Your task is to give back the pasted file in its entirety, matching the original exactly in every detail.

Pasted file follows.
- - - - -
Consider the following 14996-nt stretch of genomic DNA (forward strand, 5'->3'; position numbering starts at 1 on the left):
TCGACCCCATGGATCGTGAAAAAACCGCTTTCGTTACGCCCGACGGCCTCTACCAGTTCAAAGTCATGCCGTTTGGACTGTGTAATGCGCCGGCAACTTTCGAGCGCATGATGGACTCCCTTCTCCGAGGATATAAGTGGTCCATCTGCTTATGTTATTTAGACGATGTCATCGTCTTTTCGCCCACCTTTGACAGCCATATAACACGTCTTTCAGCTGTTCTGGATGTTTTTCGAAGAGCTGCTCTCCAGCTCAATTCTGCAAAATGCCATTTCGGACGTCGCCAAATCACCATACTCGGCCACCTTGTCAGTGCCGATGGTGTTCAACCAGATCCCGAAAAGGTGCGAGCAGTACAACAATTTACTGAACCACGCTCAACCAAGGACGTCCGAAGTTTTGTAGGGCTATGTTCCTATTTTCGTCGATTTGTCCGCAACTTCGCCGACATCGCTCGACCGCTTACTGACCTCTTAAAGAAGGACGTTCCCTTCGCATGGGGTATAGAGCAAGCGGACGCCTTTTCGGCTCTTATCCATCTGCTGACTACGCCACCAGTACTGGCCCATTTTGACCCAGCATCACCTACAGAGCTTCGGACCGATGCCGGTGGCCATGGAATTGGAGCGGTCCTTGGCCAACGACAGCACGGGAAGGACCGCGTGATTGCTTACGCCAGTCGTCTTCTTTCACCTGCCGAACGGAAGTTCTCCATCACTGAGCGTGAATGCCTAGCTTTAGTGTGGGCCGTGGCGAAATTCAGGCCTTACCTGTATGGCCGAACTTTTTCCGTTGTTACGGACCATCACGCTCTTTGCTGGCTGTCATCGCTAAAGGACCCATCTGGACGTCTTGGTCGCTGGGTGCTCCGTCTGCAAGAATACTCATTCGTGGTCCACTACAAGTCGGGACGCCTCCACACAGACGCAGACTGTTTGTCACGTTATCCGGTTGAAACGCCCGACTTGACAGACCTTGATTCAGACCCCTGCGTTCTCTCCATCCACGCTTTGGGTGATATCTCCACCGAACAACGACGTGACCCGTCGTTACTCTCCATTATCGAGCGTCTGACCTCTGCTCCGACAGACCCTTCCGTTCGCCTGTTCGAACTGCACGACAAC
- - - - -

Consider the following 14996-nt stretch of genomic DNA (forward strand, 5'->3'; position numbering starts at 1 on the left):
TCGACCCCATGGATCGTGAAAAAACCGCTTTCGTTACGCCCGACGGCCTCTACCAGTTCAAAGTCATGCCGTTTGGACTGTGTAATGCGCCGGCAACTTTCGAGCGCATGATGGACTCCCTTCTCCGAGGATATAAGTGGTCCATCTGCTTATGTTATTTAGACGATGTCATCGTCTTTTCGCCCACCTTTGACAGCCATATAACACGTCTTTCAGCTGTTCTGGATGTTTTTCGAAGAGCTGCTCTCCAGCTCAATTCTGCAAAATGCCATTTCGGACGTCGCCAAATCACCATACTCGGCCACCTTGTCAGTGCCGATGGTGTTCAACCAGATCCCGAAAAGGTGCGAGCAGTACAACAATTTACTGAACCACGCTCAACCAAGGACGTCCGAAGTTTTGTAGGGCTATGTTCCTATTTTCGTCGATTTGTCCGCAACTTCGCCGACATCGCTCGACCGCTTACTGACCTCTTAAAGAAGGACGTTCCCTTCGCATGGGGTATAGAGCAAGCGGACGCCTTTTCGGCTCTTATCCATCTGCTGACTACGCCACCAGTACTGGCCCATTTTGACCCAGCATCACCTACAGAGCTTCGGACCGATGCCGGTGGCCATGGAATTGGAGCGGTCCTTGGCCAACGACAGCACGGGAAGGACCGCGTGATTGCTTACGCCAGTCGTCTTCTTTCACCTGCCGAACGGAAGTTCTCCATCACTGAGCGTGAATGCCTAGCTTTAGTGTGGGCCGTGGCGAAATTCAGGCCTTACCTGTATGGCCGAACTTTTTCCGTTGTTACGGACCATCACGCTCTTTGCTGGCTGTCATCGCTAAAGGACCCATCTGGACGTCTTGGTCGCTGGGTGCTCCGTCTGCAAGAATACTCATTCGTGGTCCACTACAAGTCGGGACGCCTCCACACAGACGCAGACTGTTTGTCACGTTATCCGGTTGAAACGCCCGACTTGACAGACCTTGATTCAGACCCCTGCGTTCTCTCCATCCACGCTTTGGGTGATATCTCCACCGAACAACGACGTGACCCGTCGTTACTCTCCATTATCGAGCGTCTGACCTCTGCTCCGACAGACCCTTCCGTTCGCCTGTTCGAACTGCACGACAAC